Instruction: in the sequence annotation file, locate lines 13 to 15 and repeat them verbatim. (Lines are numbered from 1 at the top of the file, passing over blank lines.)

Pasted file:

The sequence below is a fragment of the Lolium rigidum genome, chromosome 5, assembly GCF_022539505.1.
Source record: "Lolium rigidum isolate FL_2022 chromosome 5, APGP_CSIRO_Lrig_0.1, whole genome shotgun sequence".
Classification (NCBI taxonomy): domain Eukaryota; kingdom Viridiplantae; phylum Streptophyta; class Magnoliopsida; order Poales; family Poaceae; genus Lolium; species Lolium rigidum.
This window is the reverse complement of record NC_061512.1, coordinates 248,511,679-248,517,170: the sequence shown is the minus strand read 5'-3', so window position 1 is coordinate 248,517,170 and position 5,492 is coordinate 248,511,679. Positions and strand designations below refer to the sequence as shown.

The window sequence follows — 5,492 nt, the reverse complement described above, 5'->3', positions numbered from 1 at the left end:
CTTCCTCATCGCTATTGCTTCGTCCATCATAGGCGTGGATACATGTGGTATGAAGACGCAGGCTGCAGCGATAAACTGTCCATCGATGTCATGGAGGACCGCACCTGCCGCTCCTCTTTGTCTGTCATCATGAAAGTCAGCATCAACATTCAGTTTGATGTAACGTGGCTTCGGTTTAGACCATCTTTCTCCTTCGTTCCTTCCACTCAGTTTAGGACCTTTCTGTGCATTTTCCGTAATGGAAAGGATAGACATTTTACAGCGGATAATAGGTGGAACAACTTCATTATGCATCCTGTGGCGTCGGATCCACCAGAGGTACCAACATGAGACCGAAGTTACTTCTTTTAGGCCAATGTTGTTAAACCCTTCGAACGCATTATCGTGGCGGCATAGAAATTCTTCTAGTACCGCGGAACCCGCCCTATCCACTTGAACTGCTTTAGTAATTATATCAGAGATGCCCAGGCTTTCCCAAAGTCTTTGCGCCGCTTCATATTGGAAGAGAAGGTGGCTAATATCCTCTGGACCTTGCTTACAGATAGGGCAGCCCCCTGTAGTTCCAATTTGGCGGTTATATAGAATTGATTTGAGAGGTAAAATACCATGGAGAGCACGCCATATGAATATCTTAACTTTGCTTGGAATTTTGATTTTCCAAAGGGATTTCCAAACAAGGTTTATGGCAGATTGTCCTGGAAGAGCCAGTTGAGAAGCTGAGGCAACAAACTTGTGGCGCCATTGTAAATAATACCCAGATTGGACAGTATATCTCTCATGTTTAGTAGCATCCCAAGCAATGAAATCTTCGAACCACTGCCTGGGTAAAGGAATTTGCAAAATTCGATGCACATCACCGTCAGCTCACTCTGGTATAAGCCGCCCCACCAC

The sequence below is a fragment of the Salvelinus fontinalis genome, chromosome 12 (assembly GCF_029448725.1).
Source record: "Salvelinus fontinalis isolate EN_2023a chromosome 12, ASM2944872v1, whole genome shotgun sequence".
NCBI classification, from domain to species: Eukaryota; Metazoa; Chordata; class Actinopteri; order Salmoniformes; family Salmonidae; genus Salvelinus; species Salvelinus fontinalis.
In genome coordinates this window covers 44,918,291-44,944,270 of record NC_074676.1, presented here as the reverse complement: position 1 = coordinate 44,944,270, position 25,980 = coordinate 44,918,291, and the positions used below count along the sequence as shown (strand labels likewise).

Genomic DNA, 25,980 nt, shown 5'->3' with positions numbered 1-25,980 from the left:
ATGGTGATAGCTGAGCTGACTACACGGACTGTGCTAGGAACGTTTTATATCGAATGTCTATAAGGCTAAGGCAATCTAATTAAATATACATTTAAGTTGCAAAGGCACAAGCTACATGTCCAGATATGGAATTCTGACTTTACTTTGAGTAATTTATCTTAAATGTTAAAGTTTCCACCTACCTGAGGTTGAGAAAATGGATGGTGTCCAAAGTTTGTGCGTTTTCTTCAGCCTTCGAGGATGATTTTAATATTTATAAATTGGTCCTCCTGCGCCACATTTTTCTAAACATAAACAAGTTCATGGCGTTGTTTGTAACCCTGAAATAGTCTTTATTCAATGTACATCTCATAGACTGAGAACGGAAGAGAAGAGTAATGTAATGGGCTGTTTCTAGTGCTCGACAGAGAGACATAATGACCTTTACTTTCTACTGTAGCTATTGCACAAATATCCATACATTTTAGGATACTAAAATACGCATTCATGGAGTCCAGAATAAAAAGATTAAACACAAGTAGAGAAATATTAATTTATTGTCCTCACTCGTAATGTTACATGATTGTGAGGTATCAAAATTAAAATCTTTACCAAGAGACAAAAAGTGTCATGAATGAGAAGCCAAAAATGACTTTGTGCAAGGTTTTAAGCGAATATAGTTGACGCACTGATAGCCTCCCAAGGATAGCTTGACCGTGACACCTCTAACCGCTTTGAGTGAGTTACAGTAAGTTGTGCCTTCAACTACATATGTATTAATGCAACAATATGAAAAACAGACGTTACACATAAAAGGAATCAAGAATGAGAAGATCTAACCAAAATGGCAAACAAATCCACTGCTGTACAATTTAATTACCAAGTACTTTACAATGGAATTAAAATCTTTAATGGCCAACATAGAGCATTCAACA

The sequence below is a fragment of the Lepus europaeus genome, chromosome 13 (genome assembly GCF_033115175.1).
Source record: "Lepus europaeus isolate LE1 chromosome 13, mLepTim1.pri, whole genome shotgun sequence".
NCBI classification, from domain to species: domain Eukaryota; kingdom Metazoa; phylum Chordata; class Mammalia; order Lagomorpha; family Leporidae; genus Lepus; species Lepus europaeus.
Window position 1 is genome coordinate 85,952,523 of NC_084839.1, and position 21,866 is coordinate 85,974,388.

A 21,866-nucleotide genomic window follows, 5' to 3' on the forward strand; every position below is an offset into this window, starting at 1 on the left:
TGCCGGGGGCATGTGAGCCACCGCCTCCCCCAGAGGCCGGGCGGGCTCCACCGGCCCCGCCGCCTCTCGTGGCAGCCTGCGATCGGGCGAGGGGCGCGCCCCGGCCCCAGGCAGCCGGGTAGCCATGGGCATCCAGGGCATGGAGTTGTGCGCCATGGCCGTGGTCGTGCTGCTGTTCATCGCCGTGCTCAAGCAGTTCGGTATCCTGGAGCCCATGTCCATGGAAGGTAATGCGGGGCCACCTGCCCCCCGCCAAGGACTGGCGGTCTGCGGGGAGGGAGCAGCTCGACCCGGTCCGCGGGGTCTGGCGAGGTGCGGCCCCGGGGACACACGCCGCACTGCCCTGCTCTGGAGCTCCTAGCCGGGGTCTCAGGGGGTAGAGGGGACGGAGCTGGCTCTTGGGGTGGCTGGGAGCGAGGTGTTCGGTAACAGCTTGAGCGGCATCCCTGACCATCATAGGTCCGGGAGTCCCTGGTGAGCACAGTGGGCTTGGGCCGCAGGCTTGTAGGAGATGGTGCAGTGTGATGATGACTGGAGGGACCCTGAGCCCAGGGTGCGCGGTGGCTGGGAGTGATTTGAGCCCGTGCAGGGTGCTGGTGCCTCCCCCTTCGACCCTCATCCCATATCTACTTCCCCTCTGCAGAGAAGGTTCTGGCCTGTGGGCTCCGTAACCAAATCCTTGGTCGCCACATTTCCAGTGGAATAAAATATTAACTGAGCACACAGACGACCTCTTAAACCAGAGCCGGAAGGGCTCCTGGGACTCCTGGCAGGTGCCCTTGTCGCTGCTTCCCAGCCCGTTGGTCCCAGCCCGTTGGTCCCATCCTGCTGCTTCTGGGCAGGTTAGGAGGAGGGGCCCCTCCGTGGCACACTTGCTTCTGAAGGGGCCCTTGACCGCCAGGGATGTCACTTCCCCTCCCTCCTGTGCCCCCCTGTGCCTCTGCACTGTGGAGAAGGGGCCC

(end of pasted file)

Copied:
The sequence below is a fragment of the Lepus europaeus genome, chromosome 13 (genome assembly GCF_033115175.1).
Source record: "Lepus europaeus isolate LE1 chromosome 13, mLepTim1.pri, whole genome shotgun sequence".
NCBI classification, from domain to species: domain Eukaryota; kingdom Metazoa; phylum Chordata; class Mammalia; order Lagomorpha; family Leporidae; genus Lepus; species Lepus europaeus.